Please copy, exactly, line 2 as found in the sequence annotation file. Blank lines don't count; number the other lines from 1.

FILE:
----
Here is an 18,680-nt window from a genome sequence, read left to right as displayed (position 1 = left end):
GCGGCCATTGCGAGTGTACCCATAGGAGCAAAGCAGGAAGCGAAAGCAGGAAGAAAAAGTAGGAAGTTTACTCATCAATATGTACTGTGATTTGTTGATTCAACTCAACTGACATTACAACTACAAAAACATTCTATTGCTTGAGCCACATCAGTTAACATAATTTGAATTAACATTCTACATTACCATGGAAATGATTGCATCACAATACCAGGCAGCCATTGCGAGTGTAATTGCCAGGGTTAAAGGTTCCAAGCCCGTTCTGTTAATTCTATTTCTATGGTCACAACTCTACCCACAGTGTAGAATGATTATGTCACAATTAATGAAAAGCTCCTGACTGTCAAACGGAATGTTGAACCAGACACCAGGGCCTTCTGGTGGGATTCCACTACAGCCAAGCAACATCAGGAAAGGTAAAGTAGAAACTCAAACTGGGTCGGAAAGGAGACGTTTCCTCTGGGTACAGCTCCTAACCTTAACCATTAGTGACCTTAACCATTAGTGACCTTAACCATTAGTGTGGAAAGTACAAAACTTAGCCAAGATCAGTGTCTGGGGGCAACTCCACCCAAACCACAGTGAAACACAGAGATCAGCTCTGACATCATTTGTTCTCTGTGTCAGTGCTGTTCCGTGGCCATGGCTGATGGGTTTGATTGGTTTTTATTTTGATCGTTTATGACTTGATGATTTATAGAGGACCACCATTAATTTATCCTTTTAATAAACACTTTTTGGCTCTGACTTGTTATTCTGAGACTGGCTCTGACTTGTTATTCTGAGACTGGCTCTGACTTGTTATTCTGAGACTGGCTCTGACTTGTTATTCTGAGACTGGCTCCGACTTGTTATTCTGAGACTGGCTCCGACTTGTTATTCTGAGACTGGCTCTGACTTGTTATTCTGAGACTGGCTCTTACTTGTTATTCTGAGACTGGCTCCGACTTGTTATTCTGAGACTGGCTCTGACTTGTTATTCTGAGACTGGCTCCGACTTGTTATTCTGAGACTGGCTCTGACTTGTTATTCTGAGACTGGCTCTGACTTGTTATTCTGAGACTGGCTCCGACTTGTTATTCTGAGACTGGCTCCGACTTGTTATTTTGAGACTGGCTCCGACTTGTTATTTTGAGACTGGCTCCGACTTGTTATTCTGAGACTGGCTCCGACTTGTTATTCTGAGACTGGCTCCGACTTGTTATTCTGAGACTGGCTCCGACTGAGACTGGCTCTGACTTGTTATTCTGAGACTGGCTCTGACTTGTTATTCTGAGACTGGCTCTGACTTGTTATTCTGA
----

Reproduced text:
GCGGCCATTGCGAGTGTACCCATAGGAGCAAAGCAGGAAGCGAAAGCAGGAAGAAAAAGTAGGAAGTTTACTCATCAATATGTACTGTGATTTGTTGATTCAACTCAACTGACATTACAACTACAAAAACATTCTATTGCTTGAGCCACATCAGTTAACATAATTTGAATTAACATTCTACATTACCATGGAAATGATTGCATCACAATACCAGGCAGCCATTGCGAGTGTAATTGCCAGGGTTAAAGGTTCCAAGCCCGTTCTGTTAATTCTATTTCTATGGTCACAACTCTACCCACAGTGTAGAATGATTATGTCACAATTAATGAAAAGCTCCTGACTGTCAAACGGAATGTTGAACCAGACACCAGGGCCTTCTGGTGGGATTCCACTACAGCCAAGCAACATCAGGAAAGGTAAAGTAGAAACTCAAACTGGGTCGGAAAGGAGACGTTTCCTCTGGGTACAGCTCCTAACCTTAACCATTAGTGACCTTAACCATTAGTGACCTTAACCATTAGTGTGGAAAGTACAAAACTTAGCCAAGATCAGTGTCTGGGGGCAACTCCACCCAAACCACAGTGAAACACAGAGATCAGCTCTGACATCATTTGTTCTCTGTGTCAGTGCTGTTCCGTGGCCATGGCTGATGGGTTTGATTGGTTTTTATTTTGATCGTTTATGACTTGATGATTTATAGAGGACCACCATTAATTTATCCTTTTAATAAACACTTTTTGGCTCTGACTTGTTATTCTGAGACTGGCTCTGACTTGTTATTCTGAGACTGGCTCTGACTTGTTATTCTGAGACTGGCTCTGACTTGTTATTCTGAGACTGGCTCCGACTTGTTATTCTGAGACTGGCTCCGACTTGTTATTCTGAGACTGGCTCTGACTTGTTATTCTGAGACTGGCTCTTACTTGTTATTCTGAGACTGGCTCCGACTTGTTATTCTGAGACTGGCTCTGACTTGTTATTCTGAGACTGGCTCCGACTTGTTATTCTGAGACTGGCTCTGACTTGTTATTCTGAGACTGGCTCTGACTTGTTATTCTGAGACTGGCTCCGACTTGTTATTCTGAGACTGGCTCCGACTTGTTATTTTGAGACTGGCTCCGACTTGTTATTTTGAGACTGGCTCCGACTTGTTATTCTGAGACTGGCTCCGACTTGTTATTCTGAGACTGGCTCCGACTTGTTATTCTGAGACTGGCTCCGACTGAGACTGGCTCTGACTTGTTATTCTGAGACTGGCTCTGACTTGTTATTCTGAGACTGGCTCTGACTTGTTATTCTGA